This day, a nation turns out for its own wake. The air is raw, but scrubbed by last night’s rain. Sunday rises, red and protestant, over the Potomac. Light’s paler synonyms scratch at the capital’s monuments, edging the blocks of the Federal Triangle, turning sandstone to marble, marble to granite, granite to slate, settling down on the Tidal Basin like water seeking its level. The palette of this dawn is pure Ashcan School. Early morning coats every cornice with magentas that deepen as the hours unfold. But memory will forever replay this day in black and white, the slow voice-over pan of Movietone.
Laborers drift across a Mall littered with scraps of funny papers scattering on the April wind. Sawhorses and police cones corral the lawless expanse of public space. Federal work teams—split by race—finish ratcheting together a grandstand on the steps of the Lincoln Memorial. A handful of organizers gazes over the reflecting pool, swapping bets about the size of the crowd that will turn out for this funeral turned jubilee. The crowds about to descend on them in three hours will swamp their most outrageous guesses.
Knots of the curious gather to witness these last-minute preparations. Accounts have been flying for some time now—word of this forbidden concert. American Dream and American Reality square off, their long trajectories arcing toward midair collision. The ancient ship of state, gone too long without a hull scrape, groaned at anchor last night in the Washington Navy Yard, upriver on the Anacostia, and now entire neighborhoods of the city, this Easter morning, 1939—in crowds already assembling to the east of Scott Circle and north of Q Street, all the way up into the Maryland suburbs; whole communities still in church, calling out their response to this year’s recounting of the ancient Resurrection fable—begin to wonder whether today might witness the leaky old brig’s mercy scuttling, a full-fledged burial at sea.
“How long?” the church songs ask. “How long until that Day?” As late as last Friday, no tune dared more than soon, no singer thought sooner than never. Yet this morning, by some overlooked miracle, the stone has rolled away, Rome’s imperial elite lie sprawled about the tomb, and the messenger angel floats front and center, beating its wings over the Jefferson Memorial, saying now, singing release in the key of C.
Over on Pennsylvania Avenue, pink children in vests and pinafores hunt for Easter eggs on the White House lawn. Inside the Oval Office, the silver-tongued president and his speechwriters conspire on the next fireside chat to a country still hoping to evade the flames. Each new paternal radio address stores up more strained reassurances. “Brutality,” the old man tells his fireside family, “is a nightmare that must waken to democracy.” A loving-enough lie, perhaps even believable, to those who’ve never strolled northward up Fourteenth Street. But Roosevelt’s address on the widening crisis goes hunting, this Easter, for an audience. Today, the nation’s radios tune to a different performance, a wider frequency. Today, Radio America broadcasts a new song.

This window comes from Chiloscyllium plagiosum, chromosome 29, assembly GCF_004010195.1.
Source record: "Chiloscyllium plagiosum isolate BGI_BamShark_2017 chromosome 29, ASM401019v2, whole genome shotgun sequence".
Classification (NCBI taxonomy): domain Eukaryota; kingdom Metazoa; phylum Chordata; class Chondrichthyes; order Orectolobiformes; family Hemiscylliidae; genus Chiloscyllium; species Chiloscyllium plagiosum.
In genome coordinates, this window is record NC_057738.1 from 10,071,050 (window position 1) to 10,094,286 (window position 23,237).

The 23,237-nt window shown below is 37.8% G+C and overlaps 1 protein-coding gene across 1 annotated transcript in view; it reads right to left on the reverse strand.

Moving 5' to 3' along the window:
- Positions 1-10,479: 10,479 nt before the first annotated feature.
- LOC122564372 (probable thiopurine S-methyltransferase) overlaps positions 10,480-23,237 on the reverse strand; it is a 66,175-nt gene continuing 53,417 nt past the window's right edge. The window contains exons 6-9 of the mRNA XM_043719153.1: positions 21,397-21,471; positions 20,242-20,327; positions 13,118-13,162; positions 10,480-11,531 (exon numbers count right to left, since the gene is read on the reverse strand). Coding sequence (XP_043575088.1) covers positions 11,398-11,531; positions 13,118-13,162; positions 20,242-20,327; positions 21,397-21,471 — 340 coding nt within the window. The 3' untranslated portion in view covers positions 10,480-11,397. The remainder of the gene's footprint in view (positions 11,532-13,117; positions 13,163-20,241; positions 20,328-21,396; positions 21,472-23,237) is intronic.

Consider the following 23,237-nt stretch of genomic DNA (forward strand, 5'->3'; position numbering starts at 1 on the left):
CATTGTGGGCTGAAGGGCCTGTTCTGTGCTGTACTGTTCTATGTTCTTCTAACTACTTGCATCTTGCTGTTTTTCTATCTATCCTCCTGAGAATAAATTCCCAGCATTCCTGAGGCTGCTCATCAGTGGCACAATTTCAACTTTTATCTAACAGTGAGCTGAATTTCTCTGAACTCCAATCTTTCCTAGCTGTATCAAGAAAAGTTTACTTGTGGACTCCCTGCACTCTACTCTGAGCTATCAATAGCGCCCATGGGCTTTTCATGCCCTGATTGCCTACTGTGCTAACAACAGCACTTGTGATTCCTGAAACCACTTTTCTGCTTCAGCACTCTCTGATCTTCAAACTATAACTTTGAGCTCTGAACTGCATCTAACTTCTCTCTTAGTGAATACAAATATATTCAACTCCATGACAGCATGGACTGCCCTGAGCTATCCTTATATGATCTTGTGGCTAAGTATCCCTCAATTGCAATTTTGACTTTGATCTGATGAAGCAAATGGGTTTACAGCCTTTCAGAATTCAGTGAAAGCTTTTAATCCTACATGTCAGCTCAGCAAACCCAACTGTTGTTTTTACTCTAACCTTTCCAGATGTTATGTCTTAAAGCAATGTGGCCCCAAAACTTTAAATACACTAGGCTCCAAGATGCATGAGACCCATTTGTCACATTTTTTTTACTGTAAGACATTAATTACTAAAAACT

Democracy is not on the program this afternoon. Freedom will not ring from Constitution Hall. The Daughters of the American Revolution have seen to that. The DAR have shut their house to Marian Anderson, the country’s greatest contralto, recently returned from a triumphal tour of Europe, the sensation of Austria and the toast of the Norwegian king. Sibelius embraced her, declaring, “My roof is too low for you!” Even Berlin booked her for multiple engagements, until her European manager confessed to the authorities that no, Miss Anderson was not 100 percent Aryan. The great Sol Hurok has taken her into his fold of international stars, sure he can replicate, at home, the wonder of the jaded Old World. Last year, he booked Miss Anderson on a seventy-concert U.S. tour, the most grueling ever performed by a recital singer. This same alto has just been barred from the capital’s best stage.
Who can say what revolution the DAR staves off, sandbagged behind its blinding-white Roman portico? “Booked through the end of winter,” the programming director tells Hurok. “Spring, as well.” The agency’s associates call in another booking, for a different artist, this one 100 percent Aryan. They get a choice of half a dozen slots.